The Felix low was more remote from European mainland and brought strong tightening of isobars across NW France, where winds of 141 km/h were reported in Camaret-sur-Mer, Brittany. Low near Iceland brought winds up to 140 km/h to that country, and disrupted traffic and heavy rainfall and brought more flooding to the United Kingdom.[24] At Croyde Bay in north Devon a woman was rescued from sea who later died on 31 December.[25]

27-year-old man swept out to sea on Loe Bar Porthleven Cornwall New Year's Eve, and on 1 January a man was found dead on the banks of River Torridge in Bideford, Devon.[26] Over the holiday period, several New Year outdoor swimming events were cancelled.

Notes[edit]

  1. ^ Naming conventions (where possible) follow those adopted by the Free University of Berlin's adopt a vortex scheme. Names from other sources referenced in article.

References[edit]

  1. ^ a b "2013: Average figures mask some notable highlights". Met Office News Blog. 31 December 2013. Retrieved 9 February 2014. 
  2. ^ a b c d "Storm-force winds bring damage and 10,000 homes lose power". BBC News. 3 November 2013. Retrieved 11 November 2013. 
  3. ^ "Aberystwyth seafront like 'war zone' after storm waves". BBC News. 4 November 2013. Retrieved 26 August 2014. 
  4. ^ "BILAN DÉCEMBRE 2013 : grand calme avant les tempêtes, de la douceur". Meteo-Paris.com (in French). 30 December 2013. Retrieved 29 March 2014.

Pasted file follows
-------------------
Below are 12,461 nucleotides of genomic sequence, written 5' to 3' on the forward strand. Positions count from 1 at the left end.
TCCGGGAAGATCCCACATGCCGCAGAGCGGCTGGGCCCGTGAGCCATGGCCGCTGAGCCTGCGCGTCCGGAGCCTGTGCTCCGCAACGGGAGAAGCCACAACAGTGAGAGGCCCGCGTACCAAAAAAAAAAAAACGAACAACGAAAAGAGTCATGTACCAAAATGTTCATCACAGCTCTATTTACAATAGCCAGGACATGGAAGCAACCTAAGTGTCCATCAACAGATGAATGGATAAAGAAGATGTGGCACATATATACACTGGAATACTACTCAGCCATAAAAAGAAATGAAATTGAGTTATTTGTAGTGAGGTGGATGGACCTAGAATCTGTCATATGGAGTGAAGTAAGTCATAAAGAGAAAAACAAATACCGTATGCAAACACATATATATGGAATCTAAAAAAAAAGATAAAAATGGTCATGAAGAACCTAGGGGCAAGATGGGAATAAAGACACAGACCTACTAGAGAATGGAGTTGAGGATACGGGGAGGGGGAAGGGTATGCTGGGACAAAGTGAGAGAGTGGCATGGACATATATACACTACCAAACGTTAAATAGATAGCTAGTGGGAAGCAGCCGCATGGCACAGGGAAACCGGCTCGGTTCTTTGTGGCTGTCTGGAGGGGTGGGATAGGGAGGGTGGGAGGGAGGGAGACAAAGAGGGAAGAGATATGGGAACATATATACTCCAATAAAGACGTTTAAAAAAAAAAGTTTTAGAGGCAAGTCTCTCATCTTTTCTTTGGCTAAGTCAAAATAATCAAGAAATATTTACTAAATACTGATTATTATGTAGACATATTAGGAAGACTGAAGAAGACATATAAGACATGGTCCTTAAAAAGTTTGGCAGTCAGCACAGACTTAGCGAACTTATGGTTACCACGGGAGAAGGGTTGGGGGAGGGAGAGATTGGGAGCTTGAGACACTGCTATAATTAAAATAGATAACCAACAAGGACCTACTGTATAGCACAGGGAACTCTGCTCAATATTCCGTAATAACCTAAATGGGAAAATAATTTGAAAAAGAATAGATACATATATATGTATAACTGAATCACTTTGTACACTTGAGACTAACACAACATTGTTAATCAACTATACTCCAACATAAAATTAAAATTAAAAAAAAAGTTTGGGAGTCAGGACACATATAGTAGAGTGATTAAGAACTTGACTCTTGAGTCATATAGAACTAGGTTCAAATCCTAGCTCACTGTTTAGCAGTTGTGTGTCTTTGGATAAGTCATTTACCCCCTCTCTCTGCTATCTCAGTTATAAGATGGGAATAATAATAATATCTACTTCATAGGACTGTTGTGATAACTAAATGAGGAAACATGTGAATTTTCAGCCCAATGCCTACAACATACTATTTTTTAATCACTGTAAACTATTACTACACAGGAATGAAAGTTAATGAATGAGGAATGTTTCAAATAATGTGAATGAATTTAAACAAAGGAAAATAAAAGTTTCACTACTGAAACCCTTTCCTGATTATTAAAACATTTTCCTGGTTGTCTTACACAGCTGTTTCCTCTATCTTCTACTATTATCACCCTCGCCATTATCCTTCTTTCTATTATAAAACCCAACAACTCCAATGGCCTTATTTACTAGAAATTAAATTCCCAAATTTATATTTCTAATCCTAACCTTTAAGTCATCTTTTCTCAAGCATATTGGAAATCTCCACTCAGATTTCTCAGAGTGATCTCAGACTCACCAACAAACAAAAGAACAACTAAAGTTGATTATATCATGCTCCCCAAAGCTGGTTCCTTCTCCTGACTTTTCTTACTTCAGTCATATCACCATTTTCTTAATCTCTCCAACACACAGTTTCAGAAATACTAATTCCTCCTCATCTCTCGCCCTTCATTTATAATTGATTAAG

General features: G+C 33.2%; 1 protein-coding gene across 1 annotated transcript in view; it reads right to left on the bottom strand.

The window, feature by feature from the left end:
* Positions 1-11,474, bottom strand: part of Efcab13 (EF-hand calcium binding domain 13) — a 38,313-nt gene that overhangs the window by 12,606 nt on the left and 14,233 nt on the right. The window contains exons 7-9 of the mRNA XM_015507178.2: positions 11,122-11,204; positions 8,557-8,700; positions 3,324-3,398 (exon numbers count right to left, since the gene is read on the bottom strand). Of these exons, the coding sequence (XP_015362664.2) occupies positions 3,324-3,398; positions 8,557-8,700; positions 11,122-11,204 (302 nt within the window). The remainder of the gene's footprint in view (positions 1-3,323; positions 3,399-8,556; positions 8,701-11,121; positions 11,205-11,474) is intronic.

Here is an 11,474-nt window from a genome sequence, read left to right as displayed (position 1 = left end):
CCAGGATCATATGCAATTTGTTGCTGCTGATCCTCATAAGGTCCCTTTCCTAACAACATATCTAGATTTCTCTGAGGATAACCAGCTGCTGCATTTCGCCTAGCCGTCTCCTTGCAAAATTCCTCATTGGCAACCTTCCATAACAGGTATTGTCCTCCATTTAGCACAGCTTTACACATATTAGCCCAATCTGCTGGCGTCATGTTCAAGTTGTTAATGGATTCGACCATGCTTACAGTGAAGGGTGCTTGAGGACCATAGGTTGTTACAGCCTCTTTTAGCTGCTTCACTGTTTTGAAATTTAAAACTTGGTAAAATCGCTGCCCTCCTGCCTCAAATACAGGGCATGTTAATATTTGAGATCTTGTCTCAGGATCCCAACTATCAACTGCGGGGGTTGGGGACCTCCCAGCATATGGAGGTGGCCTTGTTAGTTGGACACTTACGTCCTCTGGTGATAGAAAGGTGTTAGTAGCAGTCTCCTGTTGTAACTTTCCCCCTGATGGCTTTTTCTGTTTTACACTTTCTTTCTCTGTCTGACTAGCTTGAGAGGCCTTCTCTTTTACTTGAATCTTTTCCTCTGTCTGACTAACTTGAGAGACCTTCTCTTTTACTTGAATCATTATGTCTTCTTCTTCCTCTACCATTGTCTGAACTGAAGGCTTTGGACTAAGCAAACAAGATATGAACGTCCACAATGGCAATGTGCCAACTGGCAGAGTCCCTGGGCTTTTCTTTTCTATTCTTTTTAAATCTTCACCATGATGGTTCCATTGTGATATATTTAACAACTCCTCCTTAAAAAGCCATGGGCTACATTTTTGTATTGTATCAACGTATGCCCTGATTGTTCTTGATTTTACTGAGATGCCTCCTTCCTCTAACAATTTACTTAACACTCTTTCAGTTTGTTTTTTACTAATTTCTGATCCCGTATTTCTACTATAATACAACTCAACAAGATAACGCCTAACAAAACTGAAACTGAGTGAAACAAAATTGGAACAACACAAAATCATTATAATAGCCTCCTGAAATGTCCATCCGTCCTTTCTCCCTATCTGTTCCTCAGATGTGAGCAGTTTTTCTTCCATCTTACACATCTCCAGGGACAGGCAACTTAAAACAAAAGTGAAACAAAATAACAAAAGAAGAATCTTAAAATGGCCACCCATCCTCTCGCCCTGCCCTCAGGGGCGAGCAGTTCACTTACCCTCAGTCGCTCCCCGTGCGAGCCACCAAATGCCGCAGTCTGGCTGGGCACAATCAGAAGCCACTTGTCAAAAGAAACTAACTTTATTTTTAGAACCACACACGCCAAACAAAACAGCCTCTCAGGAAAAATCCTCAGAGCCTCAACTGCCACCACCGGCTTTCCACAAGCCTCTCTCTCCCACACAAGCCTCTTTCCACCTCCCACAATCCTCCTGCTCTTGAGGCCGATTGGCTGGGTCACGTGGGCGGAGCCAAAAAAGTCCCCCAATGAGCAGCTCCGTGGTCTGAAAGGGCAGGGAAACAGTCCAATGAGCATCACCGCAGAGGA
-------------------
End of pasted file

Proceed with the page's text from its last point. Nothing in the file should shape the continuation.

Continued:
5. ^ a b "Norske ekstremvær får navn" (in Norwegian). Norwegian Meteorological Institute. Retrieved 18 November 2015. 
  6. ^ "2013 – an exceptionally warm year". Finnish Meteorological Institute. 3 January 2014. Retrieved 18 November 2015. 
  7. ^ Burt, Stephen (March 2014). "Britain's lowest barometric pressure since 1886". Weather. 69 (3). Bibcode:2014Wthr...69...79B. doi:10.1002/wea.2285. Retrieved 17 February 2015. 
  8. ^ a b Hammond, John (24 December 2013). "Why is it so stormy?". Weather BBC News. Retrieved 24 December 2013. 
  9. ^ a b Taylor, Matt. "UK stormy weather explained". BBC News. Retrieved 24 December 2013. 
  10. ^ "December 19, 2013 surface analysis". Met Office. Retrieved 26 December 2013. 
  11. ^ Rao, Nathan (18 December 2013). "Hold on to your hats! 100mph Storm Emily will roar in tonight with 'a sting in her tail'". Daily Express. Retrieved 9 February 2014. 
  12. ^ "Christmas will be a washout as storms continue". AOL Travel. 19 December 2013. Retrieved 19 December 2013.